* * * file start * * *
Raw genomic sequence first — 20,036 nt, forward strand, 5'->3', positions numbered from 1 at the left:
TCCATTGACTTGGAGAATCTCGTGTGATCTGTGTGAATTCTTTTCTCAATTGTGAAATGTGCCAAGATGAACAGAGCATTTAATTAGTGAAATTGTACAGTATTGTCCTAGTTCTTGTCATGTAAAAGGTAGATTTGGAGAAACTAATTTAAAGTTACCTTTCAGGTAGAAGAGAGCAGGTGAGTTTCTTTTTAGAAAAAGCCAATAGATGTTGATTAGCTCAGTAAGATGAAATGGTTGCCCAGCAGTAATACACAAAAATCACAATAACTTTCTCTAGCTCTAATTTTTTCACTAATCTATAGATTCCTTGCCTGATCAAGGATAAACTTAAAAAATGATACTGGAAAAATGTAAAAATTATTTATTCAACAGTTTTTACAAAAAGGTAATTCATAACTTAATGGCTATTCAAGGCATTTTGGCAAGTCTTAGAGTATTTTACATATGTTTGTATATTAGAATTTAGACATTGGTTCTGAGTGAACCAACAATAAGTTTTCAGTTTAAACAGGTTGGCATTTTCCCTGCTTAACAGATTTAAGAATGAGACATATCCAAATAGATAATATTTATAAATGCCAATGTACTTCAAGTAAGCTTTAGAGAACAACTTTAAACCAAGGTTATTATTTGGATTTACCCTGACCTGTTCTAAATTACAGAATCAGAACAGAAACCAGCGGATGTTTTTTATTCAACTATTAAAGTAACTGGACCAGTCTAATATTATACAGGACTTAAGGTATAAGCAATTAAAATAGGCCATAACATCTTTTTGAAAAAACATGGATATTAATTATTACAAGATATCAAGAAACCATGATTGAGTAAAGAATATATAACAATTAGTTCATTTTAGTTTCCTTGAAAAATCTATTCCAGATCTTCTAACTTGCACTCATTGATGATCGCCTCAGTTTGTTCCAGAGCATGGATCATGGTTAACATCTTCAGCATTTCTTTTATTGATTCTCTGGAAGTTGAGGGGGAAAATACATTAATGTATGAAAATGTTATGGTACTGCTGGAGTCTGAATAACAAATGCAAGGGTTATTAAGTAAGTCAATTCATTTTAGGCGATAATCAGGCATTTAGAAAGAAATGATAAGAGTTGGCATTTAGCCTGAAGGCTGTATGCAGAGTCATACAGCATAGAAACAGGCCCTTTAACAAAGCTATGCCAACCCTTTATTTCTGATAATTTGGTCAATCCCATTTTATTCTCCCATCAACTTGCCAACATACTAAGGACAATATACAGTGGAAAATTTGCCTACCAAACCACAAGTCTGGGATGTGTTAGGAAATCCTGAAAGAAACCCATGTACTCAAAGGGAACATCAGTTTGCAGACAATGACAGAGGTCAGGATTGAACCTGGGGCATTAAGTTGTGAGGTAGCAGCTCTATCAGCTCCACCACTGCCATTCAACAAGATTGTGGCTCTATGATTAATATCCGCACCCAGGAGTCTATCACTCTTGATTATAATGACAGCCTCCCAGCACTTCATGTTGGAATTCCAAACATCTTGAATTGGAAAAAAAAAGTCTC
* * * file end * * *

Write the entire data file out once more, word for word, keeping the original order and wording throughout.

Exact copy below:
Raw genomic sequence first — 20,036 nt, forward strand, 5'->3', positions numbered from 1 at the left:
TCCATTGACTTGGAGAATCTCGTGTGATCTGTGTGAATTCTTTTCTCAATTGTGAAATGTGCCAAGATGAACAGAGCATTTAATTAGTGAAATTGTACAGTATTGTCCTAGTTCTTGTCATGTAAAAGGTAGATTTGGAGAAACTAATTTAAAGTTACCTTTCAGGTAGAAGAGAGCAGGTGAGTTTCTTTTTAGAAAAAGCCAATAGATGTTGATTAGCTCAGTAAGATGAAATGGTTGCCCAGCAGTAATACACAAAAATCACAATAACTTTCTCTAGCTCTAATTTTTTCACTAATCTATAGATTCCTTGCCTGATCAAGGATAAACTTAAAAAATGATACTGGAAAAATGTAAAAATTATTTATTCAACAGTTTTTACAAAAAGGTAATTCATAACTTAATGGCTATTCAAGGCATTTTGGCAAGTCTTAGAGTATTTTACATATGTTTGTATATTAGAATTTAGACATTGGTTCTGAGTGAACCAACAATAAGTTTTCAGTTTAAACAGGTTGGCATTTTCCCTGCTTAACAGATTTAAGAATGAGACATATCCAAATAGATAATATTTATAAATGCCAATGTACTTCAAGTAAGCTTTAGAGAACAACTTTAAACCAAGGTTATTATTTGGATTTACCCTGACCTGTTCTAAATTACAGAATCAGAACAGAAACCAGCGGATGTTTTTTATTCAACTATTAAAGTAACTGGACCAGTCTAATATTATACAGGACTTAAGGTATAAGCAATTAAAATAGGCCATAACATCTTTTTGAAAAAACATGGATATTAATTATTACAAGATATCAAGAAACCATGATTGAGTAAAGAATATATAACAATTAGTTCATTTTAGTTTCCTTGAAAAATCTATTCCAGATCTTCTAACTTGCACTCATTGATGATCGCCTCAGTTTGTTCCAGAGCATGGATCATGGTTAACATCTTCAGCATTTCTTTTATTGATTCTCTGGAAGTTGAGGGGGAAAATACATTAATGTATGAAAATGTTATGGTACTGCTGGAGTCTGAATAACAAATGCAAGGGTTATTAAGTAAGTCAATTCATTTTAGGCGATAATCAGGCATTTAGAAAGAAATGATAAGAGTTGGCATTTAGCCTGAAGGCTGTATGCAGAGTCATACAGCATAGAAACAGGCCCTTTAACAAAGCTATGCCAACCCTTTATTTCTGATAATTTGGTCAATCCCATTTTATTCTCCCATCAACTTGCCAACATACTAAGGACAATATACAGTGGAAAATTTGCCTACCAAACCACAAGTCTGGGATGTGTTAGGAAATCCTGAAAGAAACCCATGTACTCAAAGGGAACATCAGTTTGCAGACAATGACAGAGGTCAGGATTGAACCTGGGGCATTAAGTTGTGAGGTAGCAGCTCTATCAGCTCCACCACTGCCATTCAACAAGATTGTGGCTCTATGATTAATATCCGCACCCAGGAGTCTATCACTCTTGATTATAATGACAGCCTCCCAGCACTTCATGTTGGAATTCCAAACATCTTGAATTGGAAAAAAAAAGTCTC